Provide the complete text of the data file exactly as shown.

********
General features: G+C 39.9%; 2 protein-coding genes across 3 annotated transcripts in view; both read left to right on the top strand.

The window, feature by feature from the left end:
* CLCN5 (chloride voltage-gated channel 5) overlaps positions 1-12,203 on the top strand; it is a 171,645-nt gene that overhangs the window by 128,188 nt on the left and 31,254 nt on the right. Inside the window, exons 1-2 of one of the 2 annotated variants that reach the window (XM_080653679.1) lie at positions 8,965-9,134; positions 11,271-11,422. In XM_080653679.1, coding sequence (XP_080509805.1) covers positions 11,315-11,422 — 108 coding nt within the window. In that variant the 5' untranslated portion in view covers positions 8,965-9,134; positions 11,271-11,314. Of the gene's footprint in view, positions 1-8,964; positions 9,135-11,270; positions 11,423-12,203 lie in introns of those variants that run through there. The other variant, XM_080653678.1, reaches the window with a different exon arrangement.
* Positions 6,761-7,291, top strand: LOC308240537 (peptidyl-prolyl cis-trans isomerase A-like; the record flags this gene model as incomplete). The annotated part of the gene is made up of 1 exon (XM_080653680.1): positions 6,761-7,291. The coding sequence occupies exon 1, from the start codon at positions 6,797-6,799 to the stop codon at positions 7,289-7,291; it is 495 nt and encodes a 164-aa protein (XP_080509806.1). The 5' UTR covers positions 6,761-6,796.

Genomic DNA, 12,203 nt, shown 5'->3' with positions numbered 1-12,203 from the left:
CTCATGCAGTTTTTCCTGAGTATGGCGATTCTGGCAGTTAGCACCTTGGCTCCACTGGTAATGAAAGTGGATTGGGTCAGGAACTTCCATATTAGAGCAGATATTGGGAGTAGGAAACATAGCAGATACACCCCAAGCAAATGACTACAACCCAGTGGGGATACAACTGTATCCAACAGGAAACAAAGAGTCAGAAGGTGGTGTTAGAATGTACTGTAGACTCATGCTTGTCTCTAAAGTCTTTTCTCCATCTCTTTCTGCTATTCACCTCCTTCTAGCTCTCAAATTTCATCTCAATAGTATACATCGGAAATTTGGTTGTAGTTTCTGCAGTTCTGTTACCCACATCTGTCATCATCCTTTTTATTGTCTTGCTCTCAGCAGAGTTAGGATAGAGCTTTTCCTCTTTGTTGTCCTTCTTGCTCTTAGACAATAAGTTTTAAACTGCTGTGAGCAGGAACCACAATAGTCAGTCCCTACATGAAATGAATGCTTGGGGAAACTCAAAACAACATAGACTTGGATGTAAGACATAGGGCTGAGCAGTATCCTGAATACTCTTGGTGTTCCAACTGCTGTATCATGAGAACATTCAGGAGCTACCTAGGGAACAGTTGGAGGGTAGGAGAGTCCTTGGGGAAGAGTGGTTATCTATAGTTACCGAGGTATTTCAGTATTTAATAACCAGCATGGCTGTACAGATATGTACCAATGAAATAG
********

General features: G+C 39.9%; 2 protein-coding genes across 3 annotated transcripts in view; both read left to right on the top strand.

The window, feature by feature from the left end:
* CLCN5 (chloride voltage-gated channel 5) overlaps positions 1-12,203 on the top strand; it is a 171,645-nt gene that overhangs the window by 128,188 nt on the left and 31,254 nt on the right. Inside the window, exons 1-2 of one of the 2 annotated variants that reach the window (XM_080653679.1) lie at positions 8,965-9,134; positions 11,271-11,422. In XM_080653679.1, coding sequence (XP_080509805.1) covers positions 11,315-11,422 — 108 coding nt within the window. In that variant the 5' untranslated portion in view covers positions 8,965-9,134; positions 11,271-11,314. Of the gene's footprint in view, positions 1-8,964; positions 9,135-11,270; positions 11,423-12,203 lie in introns of those variants that run through there. The other variant, XM_080653678.1, reaches the window with a different exon arrangement.
* Positions 6,761-7,291, top strand: LOC308240537 (peptidyl-prolyl cis-trans isomerase A-like; the record flags this gene model as incomplete). The annotated part of the gene is made up of 1 exon (XM_080653680.1): positions 6,761-7,291. The coding sequence occupies exon 1, from the start codon at positions 6,797-6,799 to the stop codon at positions 7,289-7,291; it is 495 nt and encodes a 164-aa protein (XP_080509806.1). The 5' UTR covers positions 6,761-6,796.

Genomic DNA, 12,203 nt, shown 5'->3' with positions numbered 1-12,203 from the left:
CTCATGCAGTTTTTCCTGAGTATGGCGATTCTGGCAGTTAGCACCTTGGCTCCACTGGTAATGAAAGTGGATTGGGTCAGGAACTTCCATATTAGAGCAGATATTGGGAGTAGGAAACATAGCAGATACACCCCAAGCAAATGACTACAACCCAGTGGGGATACAACTGTATCCAACAGGAAACAAAGAGTCAGAAGGTGGTGTTAGAATGTACTGTAGACTCATGCTTGTCTCTAAAGTCTTTTCTCCATCTCTTTCTGCTATTCACCTCCTTCTAGCTCTCAAATTTCATCTCAATAGTATACATCGGAAATTTGGTTGTAGTTTCTGCAGTTCTGTTACCCACATCTGTCATCATCCTTTTTATTGTCTTGCTCTCAGCAGAGTTAGGATAGAGCTTTTCCTCTTTGTTGTCCTTCTTGCTCTTAGACAATAAGTTTTAAACTGCTGTGAGCAGGAACCACAATAGTCAGTCCCTACATGAAATGAATGCTTGGGGAAACTCAAAACAACATAGACTTGGATGTAAGACATAGGGCTGAGCAGTATCCTGAATACTCTTGGTGTTCCAACTGCTGTATCATGAGAACATTCAGGAGCTACCTAGGGAACAGTTGGAGGGTAGGAGAGTCCTTGGGGAAGAGTGGTTATCTATAGTTACCGAGGTATTTCAGTATTTAATAACCAGCATGGCTGTACAGATATGTACCAATGAAATAG